Revamping Dining

Following Joe Flueckiger’s departure, the Editorial Board reflects on what it values most about Val and what changes they hope to see as dining transitions to new leadership.

Former Director of Dining and Hospitality Services Joe Flueckiger’s arrival at the college in 2017 ushered in significant changes to Valentine Dining Hall’s layout and offerings. Certain additions — like to-go coffee cups and soft-serve ice cream machines — directly responded to student requests.

After Flueckiger’s departure, and with a new dining hall forthcoming, the Editorial Board wants to take the opportunity to both reflect on dining’s strengths and suggest some changes we would like to see in this new era.

There is much to love about Val, the iconic Val-sitting tradition deserves special attention. Val’s continuous dining and open hours allow students to use the dining hall as a study space (with free snacks), catch up with friends, and generally enjoy the space in the quiet hours between meals. Continuous dining makes the eating experience feel more casual, as opposed to a fixed meal schedule. Little can rival a lazy Sunday morning brunch and homework session with a hot cup of Mocha Joe’s.

Val as a community experience goes beyond students gathered around a table. The Editorial Board appreciates the hard-work of staff in the front and back at Val, who not only provide for nearly two thousand people, but cultivate a friendly atmosphere — even though their work often goes underappreciated.  Interacting with Val staff makes Amherst feel like a community of real, connected people, when it could easily become cold and transactional.

Val also fosters relationships with Pioneer Valley businesses, who bring us everyday staples like coffee, bagels, and maple syrup, in addition to relying on Book and Plow for some produce. Working with the Food Justice Alliance, leftover food from Val gets packaged and delivered back to the community in local food shelters. Val events, like the Vendor Fair and Fall Fest, allow students to learn more about their food system and its embeddedness within the larger Pioneer Valley community and regional agricultural practices.

Still, dining services is still frequently the subject of student complaints. Many of these complaints — such as the lack of variety in food options, tedious lines, and overcrowded dining rooms — can only be ameliorated after the construction of the new dining hall, which will be larger than Val. In the meantime, there are other important issues that the new dining director can and should make a priority.

Compared to the main entrees, the gluten free, allergen free, vegetarian, and halal food options are often lumped together and have very few options. This issue seems especially obvious after the reopening of Val after the Covid-19 closure, and has made dining a constant struggle for many students on campus. Anecdotes of prospective students turning toward rival schools like Williams and Bowdoin because of their supposed superior dining options are all too frequent. Without a full breakdown of the Val budget, the Editorial Board simply urges the new dining director to seriously consider whether more resources could be allocated to developing more expansive and tastier options for those with food restrictions.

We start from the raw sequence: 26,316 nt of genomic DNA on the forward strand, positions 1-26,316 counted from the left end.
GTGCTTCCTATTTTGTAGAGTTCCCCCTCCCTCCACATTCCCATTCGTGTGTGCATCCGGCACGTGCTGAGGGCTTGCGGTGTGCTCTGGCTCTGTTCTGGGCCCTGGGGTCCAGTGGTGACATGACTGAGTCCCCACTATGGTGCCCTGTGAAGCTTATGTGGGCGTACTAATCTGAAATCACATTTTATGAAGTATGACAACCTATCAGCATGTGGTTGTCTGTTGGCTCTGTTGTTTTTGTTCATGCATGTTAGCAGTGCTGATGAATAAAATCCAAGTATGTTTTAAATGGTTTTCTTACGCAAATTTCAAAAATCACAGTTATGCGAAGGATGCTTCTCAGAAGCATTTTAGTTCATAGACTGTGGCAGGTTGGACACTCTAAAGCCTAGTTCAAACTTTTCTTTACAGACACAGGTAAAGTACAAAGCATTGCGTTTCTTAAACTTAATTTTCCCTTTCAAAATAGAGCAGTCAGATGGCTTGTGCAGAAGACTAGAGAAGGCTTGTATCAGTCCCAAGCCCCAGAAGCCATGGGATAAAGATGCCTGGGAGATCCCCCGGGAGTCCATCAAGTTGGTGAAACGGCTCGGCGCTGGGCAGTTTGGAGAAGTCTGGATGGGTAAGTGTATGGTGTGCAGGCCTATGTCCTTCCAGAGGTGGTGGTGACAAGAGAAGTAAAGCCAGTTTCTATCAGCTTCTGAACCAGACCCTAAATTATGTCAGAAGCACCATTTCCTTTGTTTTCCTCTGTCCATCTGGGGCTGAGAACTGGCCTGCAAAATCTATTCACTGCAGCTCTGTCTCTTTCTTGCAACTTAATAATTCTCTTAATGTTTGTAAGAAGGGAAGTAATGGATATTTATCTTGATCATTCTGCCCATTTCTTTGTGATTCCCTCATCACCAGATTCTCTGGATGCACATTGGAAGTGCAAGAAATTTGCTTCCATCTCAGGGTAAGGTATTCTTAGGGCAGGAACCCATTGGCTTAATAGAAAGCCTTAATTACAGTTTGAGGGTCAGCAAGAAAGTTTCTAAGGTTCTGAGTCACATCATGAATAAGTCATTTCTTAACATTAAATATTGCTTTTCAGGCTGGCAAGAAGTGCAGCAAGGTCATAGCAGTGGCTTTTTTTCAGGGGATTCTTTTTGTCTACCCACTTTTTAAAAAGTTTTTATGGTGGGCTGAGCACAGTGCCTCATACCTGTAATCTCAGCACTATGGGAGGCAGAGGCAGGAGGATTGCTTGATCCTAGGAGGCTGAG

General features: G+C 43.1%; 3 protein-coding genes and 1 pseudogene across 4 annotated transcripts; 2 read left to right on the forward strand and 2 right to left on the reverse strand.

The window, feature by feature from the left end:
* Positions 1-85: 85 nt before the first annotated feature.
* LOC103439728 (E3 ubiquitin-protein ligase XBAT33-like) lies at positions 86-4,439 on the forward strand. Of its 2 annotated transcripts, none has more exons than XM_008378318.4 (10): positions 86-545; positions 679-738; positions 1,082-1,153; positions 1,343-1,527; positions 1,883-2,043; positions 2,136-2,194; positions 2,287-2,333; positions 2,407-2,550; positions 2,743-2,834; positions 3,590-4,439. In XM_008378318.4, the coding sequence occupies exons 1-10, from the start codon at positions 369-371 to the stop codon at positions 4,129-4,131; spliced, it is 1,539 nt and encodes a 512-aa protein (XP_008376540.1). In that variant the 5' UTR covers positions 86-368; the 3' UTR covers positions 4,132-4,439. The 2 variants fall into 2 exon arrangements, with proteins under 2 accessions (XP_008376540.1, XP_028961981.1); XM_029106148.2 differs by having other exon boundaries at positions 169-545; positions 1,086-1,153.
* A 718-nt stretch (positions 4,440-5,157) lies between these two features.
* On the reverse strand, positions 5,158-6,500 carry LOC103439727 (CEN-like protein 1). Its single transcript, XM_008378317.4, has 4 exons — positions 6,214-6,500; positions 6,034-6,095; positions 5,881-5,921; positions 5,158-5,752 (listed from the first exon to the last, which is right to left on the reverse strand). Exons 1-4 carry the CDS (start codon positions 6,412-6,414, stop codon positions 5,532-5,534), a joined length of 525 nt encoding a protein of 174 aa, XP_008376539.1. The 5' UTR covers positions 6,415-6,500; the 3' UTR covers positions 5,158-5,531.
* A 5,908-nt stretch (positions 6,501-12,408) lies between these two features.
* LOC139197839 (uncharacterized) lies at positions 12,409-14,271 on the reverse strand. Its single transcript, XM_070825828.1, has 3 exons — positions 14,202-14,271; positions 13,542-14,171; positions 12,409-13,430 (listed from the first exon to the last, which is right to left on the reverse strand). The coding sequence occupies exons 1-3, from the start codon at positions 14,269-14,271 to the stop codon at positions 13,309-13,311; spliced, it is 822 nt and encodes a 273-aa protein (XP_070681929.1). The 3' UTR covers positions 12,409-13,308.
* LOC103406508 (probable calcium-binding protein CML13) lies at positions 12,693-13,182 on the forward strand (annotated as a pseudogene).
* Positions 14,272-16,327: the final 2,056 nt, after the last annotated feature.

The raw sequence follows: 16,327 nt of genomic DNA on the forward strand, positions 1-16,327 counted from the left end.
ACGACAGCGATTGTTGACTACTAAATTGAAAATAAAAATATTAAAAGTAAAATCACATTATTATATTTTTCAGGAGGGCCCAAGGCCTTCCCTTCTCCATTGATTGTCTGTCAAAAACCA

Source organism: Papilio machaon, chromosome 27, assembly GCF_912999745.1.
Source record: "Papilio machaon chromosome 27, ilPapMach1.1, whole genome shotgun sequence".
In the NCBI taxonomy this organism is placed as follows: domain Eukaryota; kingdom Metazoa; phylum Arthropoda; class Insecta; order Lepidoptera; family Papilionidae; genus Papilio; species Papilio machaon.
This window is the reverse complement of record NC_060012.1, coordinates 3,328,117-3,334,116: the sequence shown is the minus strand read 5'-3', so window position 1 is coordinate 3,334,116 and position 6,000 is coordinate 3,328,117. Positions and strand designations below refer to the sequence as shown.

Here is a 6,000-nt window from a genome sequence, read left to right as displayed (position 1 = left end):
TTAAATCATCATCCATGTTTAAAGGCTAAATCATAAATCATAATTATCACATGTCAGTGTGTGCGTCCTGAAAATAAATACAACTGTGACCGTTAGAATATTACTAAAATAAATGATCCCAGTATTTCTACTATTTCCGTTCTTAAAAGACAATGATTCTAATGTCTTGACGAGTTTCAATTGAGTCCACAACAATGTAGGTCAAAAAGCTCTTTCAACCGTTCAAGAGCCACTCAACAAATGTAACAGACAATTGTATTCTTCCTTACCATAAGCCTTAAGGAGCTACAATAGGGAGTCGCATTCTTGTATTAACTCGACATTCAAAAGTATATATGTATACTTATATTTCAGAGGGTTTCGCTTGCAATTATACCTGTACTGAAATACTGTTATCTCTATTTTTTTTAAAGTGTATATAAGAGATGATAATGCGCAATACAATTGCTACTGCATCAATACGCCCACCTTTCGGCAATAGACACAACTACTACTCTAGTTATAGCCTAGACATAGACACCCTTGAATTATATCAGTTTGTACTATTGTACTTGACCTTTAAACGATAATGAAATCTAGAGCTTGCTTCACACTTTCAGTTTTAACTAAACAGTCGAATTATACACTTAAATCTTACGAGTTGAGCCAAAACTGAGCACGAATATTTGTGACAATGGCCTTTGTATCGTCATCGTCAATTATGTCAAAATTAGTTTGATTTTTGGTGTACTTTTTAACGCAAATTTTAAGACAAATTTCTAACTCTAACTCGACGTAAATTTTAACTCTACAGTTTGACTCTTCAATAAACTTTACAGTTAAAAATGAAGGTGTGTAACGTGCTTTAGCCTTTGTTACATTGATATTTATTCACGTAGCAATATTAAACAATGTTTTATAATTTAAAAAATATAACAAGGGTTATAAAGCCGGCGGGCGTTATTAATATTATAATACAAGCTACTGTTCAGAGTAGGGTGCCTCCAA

The new dining director also needs to re-evaluate the one-size-fits-all structure of our current meal plan. While the majority of Amherst students in college residences must opt-in on an unlimited-swipes meal plan, many other colleges allow students to choose among a variety of meal plans, with different numbers of swipes and dining dollars included, depending on their idiosyncratic eating habits. Val trialed a system last semester wherein students could opt-out of breakfast in exchange for $100 in AC dollars (on-campus currency). The new dining director has the opportunity to go further in exploring more flexible meal plan structures that make room for student agency while preserving Val’s unifying role on campus.

Lastly, and perhaps most importantly, labor issues remain a central and recurring concern for Val workers and students alike. The misuse of casual employment continues to create an inequitable labor environment within dining services. Understaffing forces Val workers to work longer hours. The low compensation rate and aforementioned poor working conditions will continue to impact Val's ability to hire new staff. The treatment of Val workers is directly related to students’ dining experience. For example, Val had to cut some of its late night dining days because of understaffing. In order for dining services to maximize its community impact, the Editorial Board urges the new dining director to ensure the wellbeing of Val staff and a positive labor environment that allows all employees to thrive.

Unsigned editorials represent the views of the majority of the Editorial Board — (assenting: 11; dissenting: 0; abstaining: 0).